American director Todd Field puts the devastating #MeToo scandal at the center of his new film, “TÁR”, but characterizing it as social commentary or a piece of political propaganda would do the film a disservice. play, its star Cate Blanchett said Thursday.
The actress plays a tough, gifted, gay German conductor whose seemingly unstoppable career is hit by the whirlwind of an abuse scandal that is never fully explained.
The film, which premieres at the Venice Festival, delves into the world of classical music and the complexities of orchestral life. It highlights a mixture of sex, power and exploitation, but Blanchett denied that this is the core of the story.
“Even though there are a lot of hot topics that come up in this movie, it’s not about any of those things. It’s plot gimmicks,” said the Australian actress.
“There’s a lot of explosive stuff in the movie. Without wanting to sound too pretentious, it’s much more existential to me,” he said, adding, “I’m not interested in ‘agitprop’.”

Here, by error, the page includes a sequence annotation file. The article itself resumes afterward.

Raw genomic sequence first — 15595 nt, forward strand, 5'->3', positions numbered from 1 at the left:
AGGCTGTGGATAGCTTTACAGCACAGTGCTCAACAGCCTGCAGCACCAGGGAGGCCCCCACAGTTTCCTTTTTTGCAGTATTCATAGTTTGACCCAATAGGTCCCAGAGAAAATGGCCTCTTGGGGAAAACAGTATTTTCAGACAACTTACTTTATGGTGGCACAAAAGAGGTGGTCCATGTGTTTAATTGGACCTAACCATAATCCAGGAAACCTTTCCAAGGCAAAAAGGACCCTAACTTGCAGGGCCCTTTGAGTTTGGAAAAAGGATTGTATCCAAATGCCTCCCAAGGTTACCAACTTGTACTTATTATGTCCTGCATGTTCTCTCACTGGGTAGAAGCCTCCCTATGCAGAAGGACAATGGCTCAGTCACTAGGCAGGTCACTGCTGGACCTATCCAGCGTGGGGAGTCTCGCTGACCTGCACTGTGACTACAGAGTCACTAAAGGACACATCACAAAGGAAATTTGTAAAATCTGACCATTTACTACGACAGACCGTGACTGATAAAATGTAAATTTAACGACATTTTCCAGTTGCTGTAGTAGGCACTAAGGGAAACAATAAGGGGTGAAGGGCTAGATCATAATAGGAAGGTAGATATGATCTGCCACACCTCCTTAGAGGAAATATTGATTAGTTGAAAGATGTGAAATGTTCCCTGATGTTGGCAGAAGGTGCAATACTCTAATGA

He also denied that the film had anything important to say about LGBT representation. “I found it urgent and undeniable, but strangely I didn’t think about the character’s gender or his sexuality at all.”
Much of the film focuses on three weeks in the life of Lydia Tar, as she goes from being a classical music megastar to fighting for her professional survival.
“There’s an element of horror (to the story)… It’s a very long journey in a very short period of time for her,” said Field, presenting her first film in 16 years after “Little Children” in 2006, which received three Oscar nominations.
In addition to directing, Field wrote the script and said that he wrote the lead role specifically for Blanchett, who was involved with the project from the beginning.
The film also stars Nina Hoss, Noemie Merlant, Mark Strong and renowned cellist Sophie Kauer, who said she had prepared for her first acting role by watching online video classes from British actor Michael Caine.